FJM: The 2nd non-negotiable is Balance of Strength, and this is absolutely fundamental. Last night Pat talked about the different tools you can use, DISC and Myers Briggs. We use StrengthsFinder from Gallup. We find it's a tool that came our way and it's been very enriching. We really recommend that you check that out. Basically we have this myth of the well balanced person, right? You know in the seminary we were formed to be well balanced. Well, guess what? There's no such thing as a well-balanced person. No such thing. We are all weird. But there is such a thing as a balanced team. I've got real gifts. I've got leadership gifts for influencing and vision and communicating vision and getting things going, but left to my own devices I blow things up. In the end I'll blow the engine. And I will drive everyone into insanity because I've got blind spots. I've got a whole bunch of blind spots. I'm also a terrible coach. I think I'm just too impatient. I'm just not good with that. And we found our staff were getting frustrated with me and just a whole bunch of stuff I'm not good at. I'm not 7 foot tall. And here's the great realisation – that everyone is gifted, everyone has particular gifts. You have leadership gifts that I don't have. And I really believe our parish…God was able to use our parish to bring us even further because we had the grace to bring a team around me that complemented my gifts. Sometimes pastors will bring a team around them and the people have all the same profile. You see we all have blind spots, and as I said last night the problem with blind spots is you don't know you've got them. And we need a team that will compensate. You know, again whatever tool you use you generally have those 4 quadrants. Make sure that those quadrants are covered.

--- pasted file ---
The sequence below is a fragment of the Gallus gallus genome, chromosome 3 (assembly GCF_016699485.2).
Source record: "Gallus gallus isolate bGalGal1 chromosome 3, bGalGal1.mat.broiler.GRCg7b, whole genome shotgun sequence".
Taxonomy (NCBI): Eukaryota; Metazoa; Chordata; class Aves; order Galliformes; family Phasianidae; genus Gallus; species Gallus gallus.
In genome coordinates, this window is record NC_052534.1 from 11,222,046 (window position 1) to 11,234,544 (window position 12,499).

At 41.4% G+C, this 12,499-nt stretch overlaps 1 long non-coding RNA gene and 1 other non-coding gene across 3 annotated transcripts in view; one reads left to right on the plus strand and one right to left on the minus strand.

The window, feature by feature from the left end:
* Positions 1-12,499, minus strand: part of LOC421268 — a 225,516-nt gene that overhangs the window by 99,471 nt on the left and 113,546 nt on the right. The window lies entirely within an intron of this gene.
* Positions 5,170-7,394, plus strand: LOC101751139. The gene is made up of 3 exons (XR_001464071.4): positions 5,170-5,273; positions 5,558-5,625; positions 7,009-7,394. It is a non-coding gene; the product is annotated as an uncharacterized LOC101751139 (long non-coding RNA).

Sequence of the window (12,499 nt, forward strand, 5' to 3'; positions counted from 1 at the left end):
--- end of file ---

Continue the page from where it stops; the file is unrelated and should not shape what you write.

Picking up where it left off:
RH: Just to give you some insight into our team. Now Fr James is really strong on influence. I'm really strong on relationships, Kate is really strong on executing and Rob is really strong on strategy. So that 4 of us that cover all 4 quadrants of what you'll find in 'Living Your Strengths' book. Where's Fr Simon? He's on the senior leadership team.
FJM: It's a great balance and it's an incredible gift. Now here's the thing about unanimity of vision. If you have total unity in vision it allows us to engage in healthy conflict, not about the vision, but about how we're going to get there. You know Pat when he's writing says that you should mine for conflict, because the more truth we can get on the table, the more perspectives from people who have our blind spots covered, the better decisions, the more information we are going to have to make the best decisions.
Healthy Conflict and Trust
FJM: And healthy conflict is a risky thing. We heard last night that's why you need to have trust and vulnerability. We are going to talk about that as well. But we have. I have to say that the 3 hours we meet every week (3 hours, O my goodness!), the 3 hours are the most exciting, fun, difficult 3 hours of my week. It's incredibly life giving. We have a blast.
RH: We do. I'd just like to say I only like mining for conflict when they are his ideas. I don't like mining for conflict when they are my ideas because I don't think it's appropriate. He's the priest, he can handle it.
FJM: We take conflict so seriously that this is a standard piece of equipment (shows a nerf ball blaster) at our senior leadership team meetings.
RH: And the thing is, his attention span is…and he gets bored easy, so he starts shooting people at random for no good reason.